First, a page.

Sheriff's Office slams proposed limit on background checks for concealed carry
Wednesday, December 18, 2013
by Frank Main
The Cook County Sheriff’s office on Tuesday raised concerns about a proposal that would block state police and local law enforcement agencies from using the statewide criminal history clearinghouse to determine whether applicants for concealed carry permits pose a public-safety risk.
Illinois is the last state to permit residents to carry concealed firearms, and the state is expected to start issuing permits in April. Cara Smith, a top policy adviser to Sheriff Tom Dart, said the proposed legislative rule would make it virtually impossible to file objections to concealed carry applications within the 30 days allowed.
Illinois residents must have a Firearm Owner’s Identification Card to apply for a concealed carry permit. Felony convictions bar Illinois residents from holding a FOID card. But a person with five or more arrests and no convictions would still be able to obtain a FOID card and obtain a concealed carry permit if there were no objections.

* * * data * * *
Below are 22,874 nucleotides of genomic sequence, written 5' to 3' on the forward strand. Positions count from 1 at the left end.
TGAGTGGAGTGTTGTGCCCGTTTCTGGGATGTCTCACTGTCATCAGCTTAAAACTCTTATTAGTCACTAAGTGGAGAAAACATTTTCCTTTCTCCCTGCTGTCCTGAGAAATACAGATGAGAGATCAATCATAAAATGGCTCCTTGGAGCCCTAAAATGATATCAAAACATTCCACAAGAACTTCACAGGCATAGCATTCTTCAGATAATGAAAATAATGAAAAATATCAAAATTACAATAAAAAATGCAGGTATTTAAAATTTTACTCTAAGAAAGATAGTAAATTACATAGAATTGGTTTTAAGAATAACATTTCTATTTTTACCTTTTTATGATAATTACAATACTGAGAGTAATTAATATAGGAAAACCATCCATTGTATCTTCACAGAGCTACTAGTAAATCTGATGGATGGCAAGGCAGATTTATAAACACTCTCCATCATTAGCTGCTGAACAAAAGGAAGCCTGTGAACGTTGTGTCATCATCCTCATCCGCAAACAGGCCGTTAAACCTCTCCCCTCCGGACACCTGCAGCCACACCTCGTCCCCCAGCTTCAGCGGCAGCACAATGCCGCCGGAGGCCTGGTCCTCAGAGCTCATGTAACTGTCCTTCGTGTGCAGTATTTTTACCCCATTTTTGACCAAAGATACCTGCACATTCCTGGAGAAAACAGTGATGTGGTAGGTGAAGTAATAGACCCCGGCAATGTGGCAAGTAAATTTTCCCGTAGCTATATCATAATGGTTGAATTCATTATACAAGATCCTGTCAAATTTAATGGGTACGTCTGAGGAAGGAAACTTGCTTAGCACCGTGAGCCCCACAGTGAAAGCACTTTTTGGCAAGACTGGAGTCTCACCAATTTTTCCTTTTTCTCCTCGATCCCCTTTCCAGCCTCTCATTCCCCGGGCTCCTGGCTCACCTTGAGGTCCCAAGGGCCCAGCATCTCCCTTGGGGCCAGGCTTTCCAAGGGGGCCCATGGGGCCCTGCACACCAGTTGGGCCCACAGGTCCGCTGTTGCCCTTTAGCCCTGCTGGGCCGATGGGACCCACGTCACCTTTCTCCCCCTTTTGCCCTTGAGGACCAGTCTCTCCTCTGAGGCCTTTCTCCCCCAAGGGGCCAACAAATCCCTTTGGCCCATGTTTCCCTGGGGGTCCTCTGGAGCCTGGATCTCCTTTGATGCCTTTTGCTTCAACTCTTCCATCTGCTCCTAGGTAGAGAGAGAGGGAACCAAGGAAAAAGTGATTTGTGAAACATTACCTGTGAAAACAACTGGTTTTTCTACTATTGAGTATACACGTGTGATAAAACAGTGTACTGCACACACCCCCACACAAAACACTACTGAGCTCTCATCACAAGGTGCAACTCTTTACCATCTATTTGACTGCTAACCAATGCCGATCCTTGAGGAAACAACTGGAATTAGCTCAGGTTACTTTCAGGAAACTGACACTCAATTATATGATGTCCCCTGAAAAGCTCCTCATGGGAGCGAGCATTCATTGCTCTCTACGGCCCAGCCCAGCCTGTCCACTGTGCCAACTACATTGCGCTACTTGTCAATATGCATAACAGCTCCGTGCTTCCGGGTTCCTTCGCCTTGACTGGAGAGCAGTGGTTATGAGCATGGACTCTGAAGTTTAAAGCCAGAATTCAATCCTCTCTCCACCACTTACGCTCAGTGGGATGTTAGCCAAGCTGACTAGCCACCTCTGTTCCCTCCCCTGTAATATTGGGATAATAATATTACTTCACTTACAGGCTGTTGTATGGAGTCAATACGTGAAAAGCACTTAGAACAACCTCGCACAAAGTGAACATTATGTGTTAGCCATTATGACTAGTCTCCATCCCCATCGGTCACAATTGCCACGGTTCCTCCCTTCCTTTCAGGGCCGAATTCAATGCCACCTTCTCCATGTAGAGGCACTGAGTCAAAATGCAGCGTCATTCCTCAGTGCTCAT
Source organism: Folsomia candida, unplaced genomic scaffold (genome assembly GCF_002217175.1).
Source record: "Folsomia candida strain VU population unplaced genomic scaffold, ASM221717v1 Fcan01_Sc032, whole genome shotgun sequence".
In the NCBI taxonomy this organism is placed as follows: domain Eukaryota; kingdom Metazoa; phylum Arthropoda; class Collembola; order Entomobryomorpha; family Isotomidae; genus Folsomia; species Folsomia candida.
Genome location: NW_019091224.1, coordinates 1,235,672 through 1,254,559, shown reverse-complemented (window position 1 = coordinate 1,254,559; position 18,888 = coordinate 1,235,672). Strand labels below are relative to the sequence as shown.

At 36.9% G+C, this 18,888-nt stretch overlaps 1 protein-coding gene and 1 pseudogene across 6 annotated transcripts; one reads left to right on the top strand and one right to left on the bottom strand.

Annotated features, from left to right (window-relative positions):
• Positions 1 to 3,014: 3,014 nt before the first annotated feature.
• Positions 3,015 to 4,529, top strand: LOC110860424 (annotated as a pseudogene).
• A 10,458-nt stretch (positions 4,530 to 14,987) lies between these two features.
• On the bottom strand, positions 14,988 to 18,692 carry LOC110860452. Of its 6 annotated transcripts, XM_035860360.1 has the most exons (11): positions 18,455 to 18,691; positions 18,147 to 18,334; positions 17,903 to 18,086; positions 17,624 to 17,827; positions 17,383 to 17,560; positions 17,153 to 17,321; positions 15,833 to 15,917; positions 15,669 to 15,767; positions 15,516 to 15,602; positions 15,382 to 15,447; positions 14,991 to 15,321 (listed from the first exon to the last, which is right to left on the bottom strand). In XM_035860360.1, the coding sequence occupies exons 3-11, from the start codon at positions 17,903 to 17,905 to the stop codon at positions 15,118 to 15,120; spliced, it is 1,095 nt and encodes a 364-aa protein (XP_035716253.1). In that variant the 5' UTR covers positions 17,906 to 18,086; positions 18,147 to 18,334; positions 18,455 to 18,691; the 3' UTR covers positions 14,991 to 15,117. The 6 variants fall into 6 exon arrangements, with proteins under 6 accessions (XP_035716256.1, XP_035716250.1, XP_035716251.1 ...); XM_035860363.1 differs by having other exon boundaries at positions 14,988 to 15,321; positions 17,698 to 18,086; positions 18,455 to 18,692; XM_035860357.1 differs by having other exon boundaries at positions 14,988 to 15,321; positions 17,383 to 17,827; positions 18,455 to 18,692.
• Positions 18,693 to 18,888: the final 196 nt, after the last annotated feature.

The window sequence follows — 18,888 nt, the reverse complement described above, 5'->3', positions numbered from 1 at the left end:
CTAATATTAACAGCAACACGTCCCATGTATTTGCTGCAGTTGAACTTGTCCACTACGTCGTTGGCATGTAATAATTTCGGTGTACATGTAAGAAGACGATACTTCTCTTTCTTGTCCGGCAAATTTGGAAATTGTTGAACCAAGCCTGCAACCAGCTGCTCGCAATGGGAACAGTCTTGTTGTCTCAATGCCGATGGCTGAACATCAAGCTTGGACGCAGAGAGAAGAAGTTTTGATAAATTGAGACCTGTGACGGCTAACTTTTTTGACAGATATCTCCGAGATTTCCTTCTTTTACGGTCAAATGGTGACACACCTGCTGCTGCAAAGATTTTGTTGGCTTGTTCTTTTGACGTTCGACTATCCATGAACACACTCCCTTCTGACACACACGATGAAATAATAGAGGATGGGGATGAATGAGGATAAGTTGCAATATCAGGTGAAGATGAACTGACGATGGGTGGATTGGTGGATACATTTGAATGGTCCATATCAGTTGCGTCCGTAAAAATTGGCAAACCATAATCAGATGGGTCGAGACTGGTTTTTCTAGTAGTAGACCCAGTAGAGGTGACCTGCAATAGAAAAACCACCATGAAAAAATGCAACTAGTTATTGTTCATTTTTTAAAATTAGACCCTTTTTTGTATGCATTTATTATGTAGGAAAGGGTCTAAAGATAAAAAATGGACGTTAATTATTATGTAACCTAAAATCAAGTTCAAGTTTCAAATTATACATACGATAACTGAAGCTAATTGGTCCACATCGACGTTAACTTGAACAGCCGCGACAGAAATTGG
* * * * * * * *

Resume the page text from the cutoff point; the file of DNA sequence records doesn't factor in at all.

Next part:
Smith acknowledged the sheriff’s office could search a person’s criminal history in the Cook County clerk of court’s computer. But the sheriff would not have access to criminal records in every other county in Illinois if the rule barring the use of the statewide clearinghouse is approved, she said.
“This casts doubt over the whole process,” she said.
Dart is expected to discuss the issue at a news conference Tuesday.
Illinois has been feverishly ramping up for the new concealed carry law.
The state police have approved thousands of instructors to carry out the required training for Illinois residents. There is no standardized curriculum.
The Illinois Law Enforcement Training and Standards Board is expected to increase the number of hours of required training for rookie police officers from 480 to 560, including about 10 hours on concealed carry. At a news conference last month, Kevin McClain, the director of the board, stressed that officers are going to have to show restraint and treat legal gun carriers with respect during traffic and street stops. Under the new law, gun carriers are required to tell officers they are carrying a concealed firearm, if asked. Officers will be trained to always ask drivers if they’re armed, officials say.